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You are here:- home > cooling index > air conditioning index > determining the size of air conditioner required

Heat load or heat gain

A building or room gains heat from many sources. Inside occupants, computers, copiers, machinery, and lighting all produce heat. Warm air from outside enters through open doors and windows, or as ‘leakage’ though the structure. However the biggest source of heat is solar radiation from the sun, beating down on the roof and walls, and pouring through the windows, heating internal surfaces.

The sum of all these heat sources is know as the heat gain (or heat load) of the building, and is expressed either in BTU (British Thermal Units) or Kw (Kilowatts).

For an air conditioner to cool a room or building its output must be greater than the heat gain. It is important before purchasing an air conditioner that a heat load calculation is performed to ensure it is big enough for the intended application.

Heat load calculations

There are several different methods of calculating the heat load for a given area:

Quick calculation for offices

For offices with average insulation and lighting, 2/3 occupants and 3/4 personal computers and a photocopier, the following calculations will suffice:
Heat load (BTU) = Length (ft.) x Width (ft.) x Height (ft.) x 4

Heat load (BTU) = Length (m) x Width (m) x Height (m) x 141
For every additional occupant add 500 BTU.

If there are any additional significant sources of heat, for instance floor to ceiling south facing windows, or equipment that produces lots of heat, the above method will underestimate the heat load. In which case the following method should be used instead.

A more accurate heat load calculation for any type of room or building

The heat gain of a room or building depends on:
The size of the area being cooled
The size and position of windows, and whether they have shading
The number of occupants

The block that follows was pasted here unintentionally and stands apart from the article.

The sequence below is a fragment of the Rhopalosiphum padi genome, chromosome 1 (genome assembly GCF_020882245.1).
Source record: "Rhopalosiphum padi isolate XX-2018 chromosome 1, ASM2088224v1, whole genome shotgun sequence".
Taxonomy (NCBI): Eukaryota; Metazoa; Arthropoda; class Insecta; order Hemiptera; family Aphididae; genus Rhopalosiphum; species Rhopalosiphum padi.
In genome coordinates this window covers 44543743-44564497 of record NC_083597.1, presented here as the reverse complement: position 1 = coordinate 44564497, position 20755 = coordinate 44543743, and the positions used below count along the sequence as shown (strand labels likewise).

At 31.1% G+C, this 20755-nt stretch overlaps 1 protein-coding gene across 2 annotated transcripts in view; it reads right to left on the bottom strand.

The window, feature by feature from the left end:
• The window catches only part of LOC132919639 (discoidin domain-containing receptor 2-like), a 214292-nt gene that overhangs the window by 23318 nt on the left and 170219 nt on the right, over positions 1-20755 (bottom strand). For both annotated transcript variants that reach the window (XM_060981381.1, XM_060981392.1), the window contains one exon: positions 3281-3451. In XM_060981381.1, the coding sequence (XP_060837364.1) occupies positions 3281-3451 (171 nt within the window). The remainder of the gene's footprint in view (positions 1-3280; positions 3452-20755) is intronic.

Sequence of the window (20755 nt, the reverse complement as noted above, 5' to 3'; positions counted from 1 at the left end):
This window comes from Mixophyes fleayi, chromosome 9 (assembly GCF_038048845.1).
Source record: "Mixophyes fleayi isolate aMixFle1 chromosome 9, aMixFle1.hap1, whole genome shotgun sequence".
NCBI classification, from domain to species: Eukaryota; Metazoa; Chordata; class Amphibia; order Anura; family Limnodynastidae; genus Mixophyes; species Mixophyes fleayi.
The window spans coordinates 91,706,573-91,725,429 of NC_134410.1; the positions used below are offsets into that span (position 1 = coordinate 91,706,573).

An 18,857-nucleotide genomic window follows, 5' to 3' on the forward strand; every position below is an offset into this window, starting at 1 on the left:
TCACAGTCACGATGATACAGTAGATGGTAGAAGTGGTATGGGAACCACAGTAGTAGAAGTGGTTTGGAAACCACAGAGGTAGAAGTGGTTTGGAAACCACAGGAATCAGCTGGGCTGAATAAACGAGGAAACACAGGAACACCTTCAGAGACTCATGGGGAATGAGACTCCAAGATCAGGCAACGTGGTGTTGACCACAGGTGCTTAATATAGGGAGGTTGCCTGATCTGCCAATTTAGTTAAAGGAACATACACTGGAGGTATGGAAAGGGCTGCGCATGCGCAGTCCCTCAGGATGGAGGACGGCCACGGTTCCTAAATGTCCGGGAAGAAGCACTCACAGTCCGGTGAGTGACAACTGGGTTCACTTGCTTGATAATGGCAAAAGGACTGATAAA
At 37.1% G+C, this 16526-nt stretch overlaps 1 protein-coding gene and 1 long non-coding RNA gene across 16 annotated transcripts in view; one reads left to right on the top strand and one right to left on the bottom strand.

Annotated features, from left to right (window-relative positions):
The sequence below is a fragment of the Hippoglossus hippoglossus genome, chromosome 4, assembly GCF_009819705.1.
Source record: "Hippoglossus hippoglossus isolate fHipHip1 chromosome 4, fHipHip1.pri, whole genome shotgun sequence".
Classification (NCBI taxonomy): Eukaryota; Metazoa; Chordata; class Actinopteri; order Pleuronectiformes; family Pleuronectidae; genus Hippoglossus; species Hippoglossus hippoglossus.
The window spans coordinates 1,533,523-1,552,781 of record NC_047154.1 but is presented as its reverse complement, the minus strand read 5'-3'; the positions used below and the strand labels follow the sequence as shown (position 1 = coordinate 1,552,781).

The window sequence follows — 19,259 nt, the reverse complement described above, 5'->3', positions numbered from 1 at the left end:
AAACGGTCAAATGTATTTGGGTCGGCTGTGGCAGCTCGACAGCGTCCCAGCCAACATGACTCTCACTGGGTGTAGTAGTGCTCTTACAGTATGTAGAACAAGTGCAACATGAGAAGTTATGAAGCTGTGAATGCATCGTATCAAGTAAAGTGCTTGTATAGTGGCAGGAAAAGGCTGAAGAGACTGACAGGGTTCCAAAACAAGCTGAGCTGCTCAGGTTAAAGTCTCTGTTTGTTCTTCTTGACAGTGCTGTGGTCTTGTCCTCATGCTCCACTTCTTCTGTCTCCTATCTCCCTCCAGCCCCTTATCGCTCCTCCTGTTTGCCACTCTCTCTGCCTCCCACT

Heat generated by equipment and machinery
Heat generated by lighting
By calculating the heat gain from each individual item and adding them together, an accurate heat load figure can be determined.

Step One

Calculate the area in square feet of the space to be cooled, and multiply by 31.25
Area BTU = length (ft.) x width (ft.) x 31.25

Step Two

Calculate the heat gain through the windows. If the windows don’t have shading multiply the result by 1.4
North window BTU = Area of North facing windows (m. sq.) x 164

If no shading, North window BTU = North window BTU x 1.4

South window BTU = Area of South facing windows (m. sq.) x 868

If no shading, South window BTU = South window BTU x 1.4
Add the results together.
Total window BTU = North window + South window

Step Three

Calculate the heat generated by occupants, allow 600 BTU per person.
Occupant BTU = number of people x 600

Step Four

Calculate the heat generated by each item of machinery - copiers, computers, ovens etc. Find the power in watts for each item, add them together and multiply by 3.4
Equipment BTU = total equipment watts x 3.4

Step Five

Calculate the heat generated by lighting. Find the total wattage for all lighting and multiply by 4.25

Lighting BTU = total lighting watts x 4.25

Step Six

Add the above together to find the total heat load.
Total heat load BTU = Area BTU + Total Window BTU + Occupant BTU + Equipment BTU + Lighting BTU

Step Seven

Divide the heat load by the cooling capacity of the air conditioning unit in BTU, to determine how many air conditioners are needed.
Number of a/c units required = Total heat load BTU / Cooling capacity BTU

On line heat gain calculatoron line heat gain calculator

Manually calculating the size of air conditioner required can appear to be a complicated task. To simplify the process we have created an on-line calculator, to access it click on the picture of a calculator opposite.

If you have any doubts about the size of air conditioner required you should contact a reputable air conditioning engineer.
The above methods of calculation are simplified; factors such as insulation levels and building construction have been ignored. The above should be considered as an approximate method of calculation only. W. Tombling Ltd. accepts no liability or claim arising from their use.

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